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It’s been a while since I attended a good graffiti festival in Greece. I didn’t even attend the last two international Meeting Of Styles festivals in Athens, so it was about time.

Maybe I’m all wrong – I really don’t want to get into a debate. I really do think street art is the thing of today in Greece, despite graffiti’s ever-present bigger following – it’s more accessible, but I haven’t really seen young talent in a while. Maybe I feel the way I do about graff because it’s not “dangerous” anymore – this, along with the decline of hip-hop has fewer young people getting into it the way they did in the ’90s and ’00s in Greece. Young people in Greece also simply don’t have the money to buy many cans, and at the end of the day, graffiti will always stay at the hands of the few dedicated ones.

The event I attended was the second edition of OldSchool Meeting graffiti festival happening in Neo Faliro at the outside walls of ‘Kato Apo Ti Gefira’ theater (“Under The Bridge”), just a couple minutes’ walk from the Piraeus port. We never expected to see some local writers coming from the ’80s and ’90s, with many of them being very active in our days: PALADIN, SAKE, ARTEMIOS, WOOZY, MEZ, TARE, SPARK, BRAZE, BOR, SMART, JAR, WER, DASK, WORE, TAZE, ZEST, 114, WFC, FSB, INC, FTA, UDK, and more.

Charitonas Tsamantakis organized the festival and he is also putting the final touches to a new big book about the Greek graffiti culture and history. I interviewed him below.

MANOS: What is the OldSchool Meeting and what is the purpose of it?
CHARITONAS: The OldSchool Meeting is a graffiti festival and the big effort of us releasing a book for the history of the Greek graffiti scene, covering everything from the ’80s to our days. The end of the festival is to bring people together, people who were making their first efforts in graffiti back in the early ’80s, people who haven’t met for over 20 years and put the foundation of graffiti art in Greece.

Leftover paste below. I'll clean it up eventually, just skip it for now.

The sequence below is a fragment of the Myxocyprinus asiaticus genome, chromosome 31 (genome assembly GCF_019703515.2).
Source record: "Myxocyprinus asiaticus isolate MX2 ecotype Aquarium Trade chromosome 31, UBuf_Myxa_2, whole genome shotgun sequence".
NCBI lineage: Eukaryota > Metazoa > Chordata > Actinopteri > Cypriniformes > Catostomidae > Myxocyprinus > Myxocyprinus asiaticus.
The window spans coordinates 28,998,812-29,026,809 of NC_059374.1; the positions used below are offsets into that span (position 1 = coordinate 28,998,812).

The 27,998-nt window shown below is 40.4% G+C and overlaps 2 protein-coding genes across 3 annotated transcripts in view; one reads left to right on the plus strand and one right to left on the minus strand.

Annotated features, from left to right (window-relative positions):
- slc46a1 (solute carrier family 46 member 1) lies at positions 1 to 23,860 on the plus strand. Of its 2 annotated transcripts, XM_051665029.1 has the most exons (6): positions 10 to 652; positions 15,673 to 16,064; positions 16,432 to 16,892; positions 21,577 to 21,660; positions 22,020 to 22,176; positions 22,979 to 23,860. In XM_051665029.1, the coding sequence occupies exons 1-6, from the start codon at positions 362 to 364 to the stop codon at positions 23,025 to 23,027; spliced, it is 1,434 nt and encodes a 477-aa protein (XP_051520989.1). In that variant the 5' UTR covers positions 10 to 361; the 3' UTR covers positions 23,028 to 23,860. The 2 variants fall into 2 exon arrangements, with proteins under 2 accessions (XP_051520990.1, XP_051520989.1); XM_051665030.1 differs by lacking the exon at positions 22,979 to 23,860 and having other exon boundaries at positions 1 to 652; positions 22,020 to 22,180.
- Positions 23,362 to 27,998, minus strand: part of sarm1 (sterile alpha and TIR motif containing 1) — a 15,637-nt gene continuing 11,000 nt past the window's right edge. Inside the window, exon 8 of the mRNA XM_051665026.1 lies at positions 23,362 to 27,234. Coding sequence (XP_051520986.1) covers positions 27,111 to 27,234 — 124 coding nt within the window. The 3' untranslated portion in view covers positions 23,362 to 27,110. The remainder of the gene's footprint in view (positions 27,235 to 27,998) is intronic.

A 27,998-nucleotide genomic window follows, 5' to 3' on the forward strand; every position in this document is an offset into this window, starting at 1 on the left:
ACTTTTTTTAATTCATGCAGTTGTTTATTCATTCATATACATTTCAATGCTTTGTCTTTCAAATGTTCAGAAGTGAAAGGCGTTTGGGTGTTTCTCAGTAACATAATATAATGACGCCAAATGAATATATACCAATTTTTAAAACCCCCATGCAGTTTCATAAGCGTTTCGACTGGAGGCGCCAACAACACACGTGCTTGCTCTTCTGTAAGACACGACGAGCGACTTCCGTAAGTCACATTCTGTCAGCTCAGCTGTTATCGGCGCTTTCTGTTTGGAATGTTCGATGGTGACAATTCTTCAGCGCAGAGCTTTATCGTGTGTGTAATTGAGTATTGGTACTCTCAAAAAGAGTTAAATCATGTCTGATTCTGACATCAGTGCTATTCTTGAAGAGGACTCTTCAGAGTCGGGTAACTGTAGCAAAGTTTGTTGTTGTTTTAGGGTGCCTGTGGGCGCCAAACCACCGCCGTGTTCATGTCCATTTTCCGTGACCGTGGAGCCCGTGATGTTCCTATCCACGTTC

How did the 2ndOldSchool Meeting go and what do you have to remember of it the most?
This year’s OldSchool Meeting made me realize there are a lot people – beyond the graffiti writers – who are very interested to know of the graffiti history. From young kids to old folks who attended the event as spectators, they were asking us about all things graffiti, taking photos, getting all excited. This festival was the precursor for an upcoming book release as I mentioned earlier and hopefully we will be organizing the festival every year.

The attendance was large, lots of smiling faces, the thrill and emotions of the old school graffiti writers meeting again after so many years. Like a time travel to when they were kids, back in the day. The living history of Greek graffiti scene in action again!

All these elements and strong emotions made me start organizing by now the next year’s event.

We saw some legendary local names – like Paladin and more – attending the festival. How did an ‘American product’ like graffiti make its way to Greece in a time with no Internet, social media, and so on?
Getting to meet the people who were involved in the graffiti art [scene] in Greece back in the early ’80s – it’s not common and you have so many questions to ask them. As these protagonists and pioneers mention, even the word ‘graffiti’ didn’t exist among them back in the day. Graffiti – along with breakdancing – first came to Greece as images through hip-hop album covers. No spray cans, no caps, no magazines and books for graffiti, no nothing. You could not find anything in Greece – there were just a couple of crews or circles of people [and we’d get] cans from local hardware stores and use the caps off cologne bottles!

What does the future hold for the Greek graffiti scene and the OldSchool Meeting festival? Also, has graffiti become an ‘expensive sport’ for the young generation?
Graffiti art in Greece is in a high level of quality, blending various styles and having many faces to show. From legal to illegal, from trains and rutty paths to the galleries. The OldSchool Meeting festival will be hopefully held every year from now on, reminding to all of us the living history of this ever evolving culture, always free and diverse, magical, and surprising at times.

Our next edition will still be around the old school pioneers of the scene, but this time with an eye to the early and mid 90’s scene and the early ’00s too. Like the first and second generations coming together.

As for the other question, graffiti always was an “expensive sport.” You have to buy your cans, caps, masks, various other accessories. In Greece of 2014 the products haven’t gotten more expensive, it’s the kids who have less money to spend. Just think of it, if you want 4-5 cans for a small to medium size piece, that’s easily 15-20 Euros total cost. A spay can costs something in between 3 to 4 euros.

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